Ever hot on the heels of politicians, straightening the fact from the fiction, the Washington Post has decided to take their methods to real-time reporting with their new system, Truth Teller. Funded by a prototype grant from the Knight News Challenge, Truth Teller is a mobile and desktop app that will be able to record, transcribe and show disputed facts and statistics in real time for everyone. Although still in its nascent stages, the end result would be an app that simultaneously transcribes speeches obtained via video (or, ideally, a live feed), recognizes citations of data or popular keywords, and matches them with fact-checked information from the WaPo staff. It’s not only the cutting edge of fact-checking journalism — it has the capacity to change the way people consume their political media. Read more
Posts Tagged ‘journalism’
The story circling the web today about The Atlantic’s native advertisement for Scientology raises all sorts of questions for digital newsrooms. And there are no easy answers.
In case you missed it: yesterday around lunchtime, an ad package, labeled as sponsored content, went live on The Atlantic’s website. The native advertisement was for the Church of Scientology, under the headline “David Miscavige Leads Scientology to Milestone Year.”
If it weren’t for the comment section, the package might have gone unnoticed. But reporters and readers started to notice that the commenters weren’t clear about the nature of the content. The comments, from pro-Scientology to the deeply skeptical, and The Atlantic’s moderation of the comments, raised eyebrows from the Washington Post to Gawker. It was shared on Twitter and social media as editorial content from the news magazine. At the eleven hour mark yesterday night, The Atlantic pulled the package and a message to readers about how the organization is reviewing subsequent sponsored content and policies surrounding it is up in its place. Read more
When news broke about the tragic shooting at Sandy Hook Elementary School in Connecticut last month, those on Twitter were some of the first to hear about death counts and momentum in the investigation. We all know Twitter is one of the best tools for engaging with a story, but as the news unfolded, so did the corrections. It’s a good time to reflect on some best practices for reporting on Twitter. As we come upon the one month anniversary mark for Sandy Hook and deal with new tragedies this week like the hostage situtation at a Los Angeles mall to a ferry accident in the East River, here are five things to keep in mind when big news breaks.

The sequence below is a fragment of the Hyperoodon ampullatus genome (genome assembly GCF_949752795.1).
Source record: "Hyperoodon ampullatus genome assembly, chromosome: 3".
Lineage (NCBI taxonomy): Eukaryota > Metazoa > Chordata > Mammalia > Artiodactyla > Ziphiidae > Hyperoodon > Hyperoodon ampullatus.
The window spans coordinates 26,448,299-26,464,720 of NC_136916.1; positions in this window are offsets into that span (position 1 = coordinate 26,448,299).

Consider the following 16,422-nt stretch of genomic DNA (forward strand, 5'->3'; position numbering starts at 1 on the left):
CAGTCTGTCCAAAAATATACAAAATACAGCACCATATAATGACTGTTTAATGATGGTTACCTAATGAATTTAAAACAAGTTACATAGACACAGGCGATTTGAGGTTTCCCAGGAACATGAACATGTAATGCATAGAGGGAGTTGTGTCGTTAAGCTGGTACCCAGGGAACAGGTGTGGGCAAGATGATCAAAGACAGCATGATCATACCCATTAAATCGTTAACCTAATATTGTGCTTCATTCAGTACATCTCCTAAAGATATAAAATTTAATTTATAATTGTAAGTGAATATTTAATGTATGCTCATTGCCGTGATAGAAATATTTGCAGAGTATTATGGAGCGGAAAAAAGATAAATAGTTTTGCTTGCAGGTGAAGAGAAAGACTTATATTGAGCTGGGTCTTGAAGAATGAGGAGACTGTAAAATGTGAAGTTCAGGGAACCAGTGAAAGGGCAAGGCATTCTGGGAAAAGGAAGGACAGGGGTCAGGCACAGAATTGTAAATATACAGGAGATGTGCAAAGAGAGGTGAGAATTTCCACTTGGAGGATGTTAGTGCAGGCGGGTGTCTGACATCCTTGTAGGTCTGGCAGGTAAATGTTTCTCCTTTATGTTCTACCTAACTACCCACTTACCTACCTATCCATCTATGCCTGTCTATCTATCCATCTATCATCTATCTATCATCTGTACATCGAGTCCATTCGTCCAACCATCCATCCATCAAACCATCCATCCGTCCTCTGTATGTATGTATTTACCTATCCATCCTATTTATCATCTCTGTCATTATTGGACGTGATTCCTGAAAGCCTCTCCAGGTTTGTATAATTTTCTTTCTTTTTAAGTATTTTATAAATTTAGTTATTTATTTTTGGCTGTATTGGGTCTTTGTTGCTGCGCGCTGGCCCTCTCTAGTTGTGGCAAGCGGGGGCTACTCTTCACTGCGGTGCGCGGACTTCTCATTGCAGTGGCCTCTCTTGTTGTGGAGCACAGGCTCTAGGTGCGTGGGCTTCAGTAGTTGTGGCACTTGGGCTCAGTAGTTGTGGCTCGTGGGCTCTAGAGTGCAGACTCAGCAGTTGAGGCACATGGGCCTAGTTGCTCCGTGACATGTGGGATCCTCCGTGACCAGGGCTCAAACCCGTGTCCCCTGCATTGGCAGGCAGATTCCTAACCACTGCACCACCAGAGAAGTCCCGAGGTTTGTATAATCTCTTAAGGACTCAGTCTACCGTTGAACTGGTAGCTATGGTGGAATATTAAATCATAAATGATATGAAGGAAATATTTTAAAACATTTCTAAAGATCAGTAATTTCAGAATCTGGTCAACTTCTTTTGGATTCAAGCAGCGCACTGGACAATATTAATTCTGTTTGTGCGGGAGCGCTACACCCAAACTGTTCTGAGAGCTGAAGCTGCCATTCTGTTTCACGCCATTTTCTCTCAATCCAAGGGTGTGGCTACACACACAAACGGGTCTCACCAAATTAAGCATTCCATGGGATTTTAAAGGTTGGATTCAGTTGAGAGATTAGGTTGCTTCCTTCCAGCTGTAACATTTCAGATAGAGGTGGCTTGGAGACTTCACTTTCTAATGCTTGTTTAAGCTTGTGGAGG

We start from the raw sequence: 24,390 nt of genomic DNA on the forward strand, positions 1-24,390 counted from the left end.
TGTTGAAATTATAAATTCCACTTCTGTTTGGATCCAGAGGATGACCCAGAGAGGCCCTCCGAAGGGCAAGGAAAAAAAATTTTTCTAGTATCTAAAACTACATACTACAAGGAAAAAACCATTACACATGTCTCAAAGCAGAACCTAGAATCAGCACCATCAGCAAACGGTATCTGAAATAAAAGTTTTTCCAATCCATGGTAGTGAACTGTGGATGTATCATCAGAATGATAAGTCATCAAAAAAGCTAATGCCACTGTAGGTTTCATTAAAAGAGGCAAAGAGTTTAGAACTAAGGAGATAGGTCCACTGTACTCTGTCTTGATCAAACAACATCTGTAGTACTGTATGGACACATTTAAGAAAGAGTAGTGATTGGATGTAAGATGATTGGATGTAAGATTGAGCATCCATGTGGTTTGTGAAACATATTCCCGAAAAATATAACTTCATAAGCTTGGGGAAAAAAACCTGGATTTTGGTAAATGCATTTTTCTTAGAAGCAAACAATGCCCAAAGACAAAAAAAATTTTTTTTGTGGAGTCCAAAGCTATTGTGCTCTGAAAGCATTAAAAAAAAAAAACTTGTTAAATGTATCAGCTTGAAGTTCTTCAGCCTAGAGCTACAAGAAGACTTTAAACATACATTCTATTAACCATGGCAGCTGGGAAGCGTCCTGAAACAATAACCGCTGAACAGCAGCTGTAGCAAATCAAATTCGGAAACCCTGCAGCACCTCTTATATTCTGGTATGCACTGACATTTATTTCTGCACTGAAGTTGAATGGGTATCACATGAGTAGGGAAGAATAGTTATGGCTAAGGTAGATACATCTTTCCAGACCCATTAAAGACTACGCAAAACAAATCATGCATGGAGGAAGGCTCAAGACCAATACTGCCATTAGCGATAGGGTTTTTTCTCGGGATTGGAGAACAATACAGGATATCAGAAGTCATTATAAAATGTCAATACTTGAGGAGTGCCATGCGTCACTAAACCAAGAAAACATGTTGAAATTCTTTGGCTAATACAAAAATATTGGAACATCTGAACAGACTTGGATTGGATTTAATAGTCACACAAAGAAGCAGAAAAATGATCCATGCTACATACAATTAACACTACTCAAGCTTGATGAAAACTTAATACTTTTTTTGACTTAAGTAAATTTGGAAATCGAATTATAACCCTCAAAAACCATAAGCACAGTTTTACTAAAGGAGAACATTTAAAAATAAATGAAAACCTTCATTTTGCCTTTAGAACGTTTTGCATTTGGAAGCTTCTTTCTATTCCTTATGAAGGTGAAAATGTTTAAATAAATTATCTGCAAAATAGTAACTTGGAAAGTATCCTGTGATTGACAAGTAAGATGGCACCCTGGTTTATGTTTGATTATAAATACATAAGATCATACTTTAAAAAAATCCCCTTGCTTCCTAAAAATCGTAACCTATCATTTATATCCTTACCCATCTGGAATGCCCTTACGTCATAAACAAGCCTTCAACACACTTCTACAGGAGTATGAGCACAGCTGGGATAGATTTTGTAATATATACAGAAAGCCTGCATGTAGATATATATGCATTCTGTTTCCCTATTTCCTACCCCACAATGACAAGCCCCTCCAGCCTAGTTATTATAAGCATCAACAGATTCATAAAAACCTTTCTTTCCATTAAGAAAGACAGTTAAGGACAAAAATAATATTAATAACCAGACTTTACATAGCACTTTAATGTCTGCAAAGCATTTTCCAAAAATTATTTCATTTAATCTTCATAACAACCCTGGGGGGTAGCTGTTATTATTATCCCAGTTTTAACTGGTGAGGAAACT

1. Facebook Is Not Your Friend
Most corrections resulted from faulty Facebook searches for the alleged shooter. Even as law enforcement insisted they had yet to confirm the identity of the shooter, news organizations like The Huffington Post, Gawker, Buzzfeed and even cable news organizations began posting pictures of Ryan Lanza. And they were all wrong.
Facebook has never been championed for its search capabilities. Despite the fact that Facebook’s speciality is connecting, it’s often easier to Google someone for their Facebook profile than it is to use the social network’s search bar. Even a simple search for your best friend’s rather particular name can turn up over three pages of results. You’re a reporter, not Sherlock Holmes. Use Facebook for clues, but don’t bet on the fact there is only one name per city when news breaks.
2. Read Your Retweets
We’ve written about the dangers of relying on retweets as a journalism strategy. But the fact that a lot of users are retweeting without clicking through doesn’t mean you should, too. News is breaking but take the time to read the articles before you click. Most times, the wrong information passes quicker than the correction. Retweet responsibly.
There’s no doubt that one of the biggest storytelling forms to emerge within the last few years — especially online — is the infographic. Everywhere you turn, outlets are taking advantage of the highly visual, very sharable medium to give readers easily digestible pieces of data. And, from high tech studies to psychology research, it’s obvious that infographics not only enhance data content for readers but also show no signs of slowing down.
But it’s not as easy to create a high-impact infographic as it looks, even when your research is so interesting it can speak for itself. And, if you’re on a budget or with limited resources, it can cost a pretty penny to get competent work that can cut through the noise and go viral. Read more
A big push in journalism right now? Mobile. An important piece of information for knowing how to make a good journalism strategy for mobile? How people actually use mobile.
There are many types of “mobile” out there, of course (mobile phones, yes, but also an increasing amount of tablets and the like). But the Pew Internet and American Life project just compiled much of its research on cell phone usage and demographic statistics into one handy location. And because the cell phone is still the major mobile device, I thought it might prove helpful to highlight some significant stats as they relate to journalism strategy.
Many of these stats may at first seem most helpful to those dabbling in the business of journalism, but knowing them could also benefit to the savvy journalist. Some stats may be promising for your strategy; some may be a reality check. In any case, “knowing your audience” (and source) is always important, as we have blogged about heavily as of late.
The connected world is not quite flat. It’s worthwhile to have a baseline of probability for content success or finding the right social voices in a pinch.